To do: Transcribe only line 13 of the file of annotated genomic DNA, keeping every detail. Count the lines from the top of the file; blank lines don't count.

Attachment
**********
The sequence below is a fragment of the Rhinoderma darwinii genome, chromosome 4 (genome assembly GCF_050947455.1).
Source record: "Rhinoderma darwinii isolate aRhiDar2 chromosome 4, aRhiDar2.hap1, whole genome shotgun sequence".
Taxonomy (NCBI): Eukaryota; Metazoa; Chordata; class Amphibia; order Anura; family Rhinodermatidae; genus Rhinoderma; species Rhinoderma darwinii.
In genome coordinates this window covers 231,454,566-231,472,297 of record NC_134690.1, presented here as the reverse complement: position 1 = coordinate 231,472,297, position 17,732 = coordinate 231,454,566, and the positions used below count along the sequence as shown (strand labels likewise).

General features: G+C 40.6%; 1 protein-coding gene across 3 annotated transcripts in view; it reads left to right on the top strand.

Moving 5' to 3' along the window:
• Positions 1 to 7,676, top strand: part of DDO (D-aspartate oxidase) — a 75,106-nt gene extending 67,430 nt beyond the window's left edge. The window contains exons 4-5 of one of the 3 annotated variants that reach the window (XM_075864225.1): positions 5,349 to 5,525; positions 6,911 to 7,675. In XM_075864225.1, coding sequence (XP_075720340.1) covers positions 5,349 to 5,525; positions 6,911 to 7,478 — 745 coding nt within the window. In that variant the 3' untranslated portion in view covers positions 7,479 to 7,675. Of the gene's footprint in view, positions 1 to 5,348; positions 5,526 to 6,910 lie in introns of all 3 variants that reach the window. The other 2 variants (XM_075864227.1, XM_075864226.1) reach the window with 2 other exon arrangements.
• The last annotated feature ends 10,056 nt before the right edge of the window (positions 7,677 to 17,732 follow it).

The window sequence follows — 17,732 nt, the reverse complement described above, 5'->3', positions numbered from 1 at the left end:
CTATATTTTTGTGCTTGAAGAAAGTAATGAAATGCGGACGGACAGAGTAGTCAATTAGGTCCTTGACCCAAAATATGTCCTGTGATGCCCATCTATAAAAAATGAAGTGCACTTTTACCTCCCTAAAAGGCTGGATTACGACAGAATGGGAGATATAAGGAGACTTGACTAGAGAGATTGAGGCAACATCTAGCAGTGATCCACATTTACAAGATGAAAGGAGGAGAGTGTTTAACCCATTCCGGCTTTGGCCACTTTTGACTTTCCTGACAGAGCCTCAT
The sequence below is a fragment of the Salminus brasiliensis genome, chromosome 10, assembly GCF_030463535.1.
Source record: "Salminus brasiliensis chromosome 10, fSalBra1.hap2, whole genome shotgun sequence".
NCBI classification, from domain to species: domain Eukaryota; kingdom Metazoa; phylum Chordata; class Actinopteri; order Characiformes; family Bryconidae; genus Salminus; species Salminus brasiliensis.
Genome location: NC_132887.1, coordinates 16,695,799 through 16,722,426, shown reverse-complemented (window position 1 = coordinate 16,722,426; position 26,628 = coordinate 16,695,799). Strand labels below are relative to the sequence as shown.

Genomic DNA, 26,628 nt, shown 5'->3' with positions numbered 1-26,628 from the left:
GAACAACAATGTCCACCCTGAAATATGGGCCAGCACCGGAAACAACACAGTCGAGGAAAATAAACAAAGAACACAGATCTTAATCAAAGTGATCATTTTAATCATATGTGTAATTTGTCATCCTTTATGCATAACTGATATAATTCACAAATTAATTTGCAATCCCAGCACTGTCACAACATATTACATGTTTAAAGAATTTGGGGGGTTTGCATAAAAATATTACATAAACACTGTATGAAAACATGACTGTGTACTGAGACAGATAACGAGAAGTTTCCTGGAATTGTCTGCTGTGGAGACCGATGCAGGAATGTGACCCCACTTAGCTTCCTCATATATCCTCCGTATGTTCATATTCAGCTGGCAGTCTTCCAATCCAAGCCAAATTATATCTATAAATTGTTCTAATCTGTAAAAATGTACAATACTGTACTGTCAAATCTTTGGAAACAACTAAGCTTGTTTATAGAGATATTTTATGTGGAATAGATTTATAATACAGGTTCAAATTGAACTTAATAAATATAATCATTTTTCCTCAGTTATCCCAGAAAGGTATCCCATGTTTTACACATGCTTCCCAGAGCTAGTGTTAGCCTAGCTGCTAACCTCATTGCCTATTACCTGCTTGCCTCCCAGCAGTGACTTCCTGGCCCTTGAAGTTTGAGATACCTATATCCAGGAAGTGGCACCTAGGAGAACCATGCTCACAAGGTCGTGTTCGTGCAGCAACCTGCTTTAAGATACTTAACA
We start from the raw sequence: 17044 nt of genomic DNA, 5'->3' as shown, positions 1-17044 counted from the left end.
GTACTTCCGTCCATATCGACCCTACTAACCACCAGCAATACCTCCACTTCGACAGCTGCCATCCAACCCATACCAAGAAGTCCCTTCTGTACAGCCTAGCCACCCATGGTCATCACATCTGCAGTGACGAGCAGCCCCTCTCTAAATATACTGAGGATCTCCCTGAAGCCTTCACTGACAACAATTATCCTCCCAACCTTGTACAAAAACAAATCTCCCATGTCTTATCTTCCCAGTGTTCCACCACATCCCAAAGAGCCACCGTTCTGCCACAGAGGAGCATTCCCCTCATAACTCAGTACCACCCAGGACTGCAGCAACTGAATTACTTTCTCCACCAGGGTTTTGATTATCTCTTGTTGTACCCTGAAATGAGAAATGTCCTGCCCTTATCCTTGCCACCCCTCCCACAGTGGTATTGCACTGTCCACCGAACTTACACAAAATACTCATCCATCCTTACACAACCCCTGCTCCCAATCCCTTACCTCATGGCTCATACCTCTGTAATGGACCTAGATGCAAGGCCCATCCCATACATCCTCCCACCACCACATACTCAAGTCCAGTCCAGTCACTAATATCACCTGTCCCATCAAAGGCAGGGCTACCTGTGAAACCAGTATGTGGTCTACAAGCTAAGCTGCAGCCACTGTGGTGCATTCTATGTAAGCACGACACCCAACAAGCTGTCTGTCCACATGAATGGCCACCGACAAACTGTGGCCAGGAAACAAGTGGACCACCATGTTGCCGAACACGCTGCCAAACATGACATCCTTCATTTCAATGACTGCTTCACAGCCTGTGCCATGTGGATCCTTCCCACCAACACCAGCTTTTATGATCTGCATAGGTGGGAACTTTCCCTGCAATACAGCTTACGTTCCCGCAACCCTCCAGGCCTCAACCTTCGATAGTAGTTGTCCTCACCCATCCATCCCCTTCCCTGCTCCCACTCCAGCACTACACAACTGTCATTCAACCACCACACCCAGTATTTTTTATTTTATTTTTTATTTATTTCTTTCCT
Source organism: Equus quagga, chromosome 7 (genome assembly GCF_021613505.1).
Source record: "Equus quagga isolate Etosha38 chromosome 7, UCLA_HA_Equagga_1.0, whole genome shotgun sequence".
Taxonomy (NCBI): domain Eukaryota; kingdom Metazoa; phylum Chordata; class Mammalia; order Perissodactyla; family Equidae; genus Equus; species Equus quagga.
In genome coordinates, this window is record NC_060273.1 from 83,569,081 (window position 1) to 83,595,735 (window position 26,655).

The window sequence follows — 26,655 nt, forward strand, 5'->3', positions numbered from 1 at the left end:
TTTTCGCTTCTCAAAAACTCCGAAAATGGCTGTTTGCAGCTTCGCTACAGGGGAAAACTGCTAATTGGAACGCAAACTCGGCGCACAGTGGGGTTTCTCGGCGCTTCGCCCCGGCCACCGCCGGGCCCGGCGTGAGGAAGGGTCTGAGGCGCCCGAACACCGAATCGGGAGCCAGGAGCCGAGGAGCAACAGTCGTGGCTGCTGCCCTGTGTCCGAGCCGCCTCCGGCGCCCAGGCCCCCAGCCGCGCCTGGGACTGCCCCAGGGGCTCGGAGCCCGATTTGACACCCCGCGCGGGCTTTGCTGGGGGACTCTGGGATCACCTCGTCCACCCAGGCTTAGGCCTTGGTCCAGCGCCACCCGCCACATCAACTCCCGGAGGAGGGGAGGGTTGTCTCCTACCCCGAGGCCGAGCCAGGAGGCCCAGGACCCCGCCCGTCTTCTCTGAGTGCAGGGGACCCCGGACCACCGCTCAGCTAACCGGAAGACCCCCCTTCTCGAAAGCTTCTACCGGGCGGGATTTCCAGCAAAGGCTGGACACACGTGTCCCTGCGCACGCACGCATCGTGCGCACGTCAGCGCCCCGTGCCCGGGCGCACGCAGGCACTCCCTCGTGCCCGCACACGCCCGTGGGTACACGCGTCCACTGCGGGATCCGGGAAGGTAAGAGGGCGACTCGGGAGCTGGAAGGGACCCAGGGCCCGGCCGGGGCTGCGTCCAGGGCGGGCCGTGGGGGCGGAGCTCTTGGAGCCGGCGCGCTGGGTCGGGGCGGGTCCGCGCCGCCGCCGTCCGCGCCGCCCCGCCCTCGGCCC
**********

NCBI classification, from domain to species: domain Eukaryota; kingdom Metazoa; phylum Chordata; class Actinopteri; order Characiformes; family Bryconidae; genus Salminus; species Salminus brasiliensis.